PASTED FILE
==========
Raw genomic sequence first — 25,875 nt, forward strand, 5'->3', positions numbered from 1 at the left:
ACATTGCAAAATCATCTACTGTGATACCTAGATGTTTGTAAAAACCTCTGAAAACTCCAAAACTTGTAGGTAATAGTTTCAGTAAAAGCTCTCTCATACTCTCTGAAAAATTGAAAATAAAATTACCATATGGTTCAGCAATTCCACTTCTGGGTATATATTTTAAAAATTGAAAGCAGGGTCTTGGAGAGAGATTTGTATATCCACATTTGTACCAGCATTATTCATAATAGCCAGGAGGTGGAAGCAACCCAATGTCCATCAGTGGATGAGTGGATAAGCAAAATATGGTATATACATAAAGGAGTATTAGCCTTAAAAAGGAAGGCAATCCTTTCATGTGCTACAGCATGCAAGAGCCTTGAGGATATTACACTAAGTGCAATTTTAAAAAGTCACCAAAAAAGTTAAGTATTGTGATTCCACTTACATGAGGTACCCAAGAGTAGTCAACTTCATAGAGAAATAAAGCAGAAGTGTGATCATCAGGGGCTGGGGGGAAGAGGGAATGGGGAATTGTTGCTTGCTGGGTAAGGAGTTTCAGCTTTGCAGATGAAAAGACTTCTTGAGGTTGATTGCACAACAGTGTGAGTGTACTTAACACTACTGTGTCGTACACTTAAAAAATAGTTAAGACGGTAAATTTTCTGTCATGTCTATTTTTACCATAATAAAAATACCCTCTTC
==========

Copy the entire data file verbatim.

Raw genomic sequence first — 25,875 nt, forward strand, 5'->3', positions numbered from 1 at the left:
ACATTGCAAAATCATCTACTGTGATACCTAGATGTTTGTAAAAACCTCTGAAAACTCCAAAACTTGTAGGTAATAGTTTCAGTAAAAGCTCTCTCATACTCTCTGAAAAATTGAAAATAAAATTACCATATGGTTCAGCAATTCCACTTCTGGGTATATATTTTAAAAATTGAAAGCAGGGTCTTGGAGAGAGATTTGTATATCCACATTTGTACCAGCATTATTCATAATAGCCAGGAGGTGGAAGCAACCCAATGTCCATCAGTGGATGAGTGGATAAGCAAAATATGGTATATACATAAAGGAGTATTAGCCTTAAAAAGGAAGGCAATCCTTTCATGTGCTACAGCATGCAAGAGCCTTGAGGATATTACACTAAGTGCAATTTTAAAAAGTCACCAAAAAAGTTAAGTATTGTGATTCCACTTACATGAGGTACCCAAGAGTAGTCAACTTCATAGAGAAATAAAGCAGAAGTGTGATCATCAGGGGCTGGGGGGAAGAGGGAATGGGGAATTGTTGCTTGCTGGGTAAGGAGTTTCAGCTTTGCAGATGAAAAGACTTCTTGAGGTTGATTGCACAACAGTGTGAGTGTACTTAACACTACTGTGTCGTACACTTAAAAAATAGTTAAGACGGTAAATTTTCTGTCATGTCTATTTTTACCATAATAAAAATACCCTCTTC